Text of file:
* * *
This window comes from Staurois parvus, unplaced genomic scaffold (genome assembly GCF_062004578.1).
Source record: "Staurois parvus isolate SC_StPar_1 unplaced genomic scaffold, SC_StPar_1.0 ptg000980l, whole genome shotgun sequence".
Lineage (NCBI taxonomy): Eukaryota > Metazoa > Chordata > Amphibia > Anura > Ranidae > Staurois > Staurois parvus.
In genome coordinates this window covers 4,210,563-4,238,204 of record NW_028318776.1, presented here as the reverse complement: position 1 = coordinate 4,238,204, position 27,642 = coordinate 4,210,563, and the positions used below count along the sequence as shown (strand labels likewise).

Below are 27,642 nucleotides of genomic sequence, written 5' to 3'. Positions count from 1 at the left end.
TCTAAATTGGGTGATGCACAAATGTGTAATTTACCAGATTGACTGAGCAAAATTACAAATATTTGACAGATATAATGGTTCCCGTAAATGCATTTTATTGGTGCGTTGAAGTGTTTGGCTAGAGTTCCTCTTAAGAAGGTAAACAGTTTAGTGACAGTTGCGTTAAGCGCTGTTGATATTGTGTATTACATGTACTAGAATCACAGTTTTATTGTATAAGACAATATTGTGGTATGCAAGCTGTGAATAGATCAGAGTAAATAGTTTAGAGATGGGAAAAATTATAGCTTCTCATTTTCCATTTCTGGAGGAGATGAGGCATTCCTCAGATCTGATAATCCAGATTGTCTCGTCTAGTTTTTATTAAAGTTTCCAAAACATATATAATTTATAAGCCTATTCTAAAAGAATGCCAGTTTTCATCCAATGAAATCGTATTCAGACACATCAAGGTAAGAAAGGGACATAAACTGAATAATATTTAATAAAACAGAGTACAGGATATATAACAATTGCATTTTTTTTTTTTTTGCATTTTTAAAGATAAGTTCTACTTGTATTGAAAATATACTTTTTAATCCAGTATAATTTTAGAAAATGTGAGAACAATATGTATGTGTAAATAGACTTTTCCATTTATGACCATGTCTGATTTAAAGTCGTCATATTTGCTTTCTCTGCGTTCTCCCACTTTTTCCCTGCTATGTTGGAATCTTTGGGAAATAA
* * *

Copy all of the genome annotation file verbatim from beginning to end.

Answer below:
This window comes from Staurois parvus, unplaced genomic scaffold (genome assembly GCF_062004578.1).
Source record: "Staurois parvus isolate SC_StPar_1 unplaced genomic scaffold, SC_StPar_1.0 ptg000980l, whole genome shotgun sequence".
Lineage (NCBI taxonomy): Eukaryota > Metazoa > Chordata > Amphibia > Anura > Ranidae > Staurois > Staurois parvus.
In genome coordinates this window covers 4,210,563-4,238,204 of record NW_028318776.1, presented here as the reverse complement: position 1 = coordinate 4,238,204, position 27,642 = coordinate 4,210,563, and the positions used below count along the sequence as shown (strand labels likewise).

Below are 27,642 nucleotides of genomic sequence, written 5' to 3'. Positions count from 1 at the left end.
TCTAAATTGGGTGATGCACAAATGTGTAATTTACCAGATTGACTGAGCAAAATTACAAATATTTGACAGATATAATGGTTCCCGTAAATGCATTTTATTGGTGCGTTGAAGTGTTTGGCTAGAGTTCCTCTTAAGAAGGTAAACAGTTTAGTGACAGTTGCGTTAAGCGCTGTTGATATTGTGTATTACATGTACTAGAATCACAGTTTTATTGTATAAGACAATATTGTGGTATGCAAGCTGTGAATAGATCAGAGTAAATAGTTTAGAGATGGGAAAAATTATAGCTTCTCATTTTCCATTTCTGGAGGAGATGAGGCATTCCTCAGATCTGATAATCCAGATTGTCTCGTCTAGTTTTTATTAAAGTTTCCAAAACATATATAATTTATAAGCCTATTCTAAAAGAATGCCAGTTTTCATCCAATGAAATCGTATTCAGACACATCAAGGTAAGAAAGGGACATAAACTGAATAATATTTAATAAAACAGAGTACAGGATATATAACAATTGCATTTTTTTTTTTTTTGCATTTTTAAAGATAAGTTCTACTTGTATTGAAAATATACTTTTTAATCCAGTATAATTTTAGAAAATGTGAGAACAATATGTATGTGTAAATAGACTTTTCCATTTATGACCATGTCTGATTTAAAGTCGTCATATTTGCTTTCTCTGCGTTCTCCCACTTTTTCCCTGCTATGTTGGAATCTTTGGGAAATAA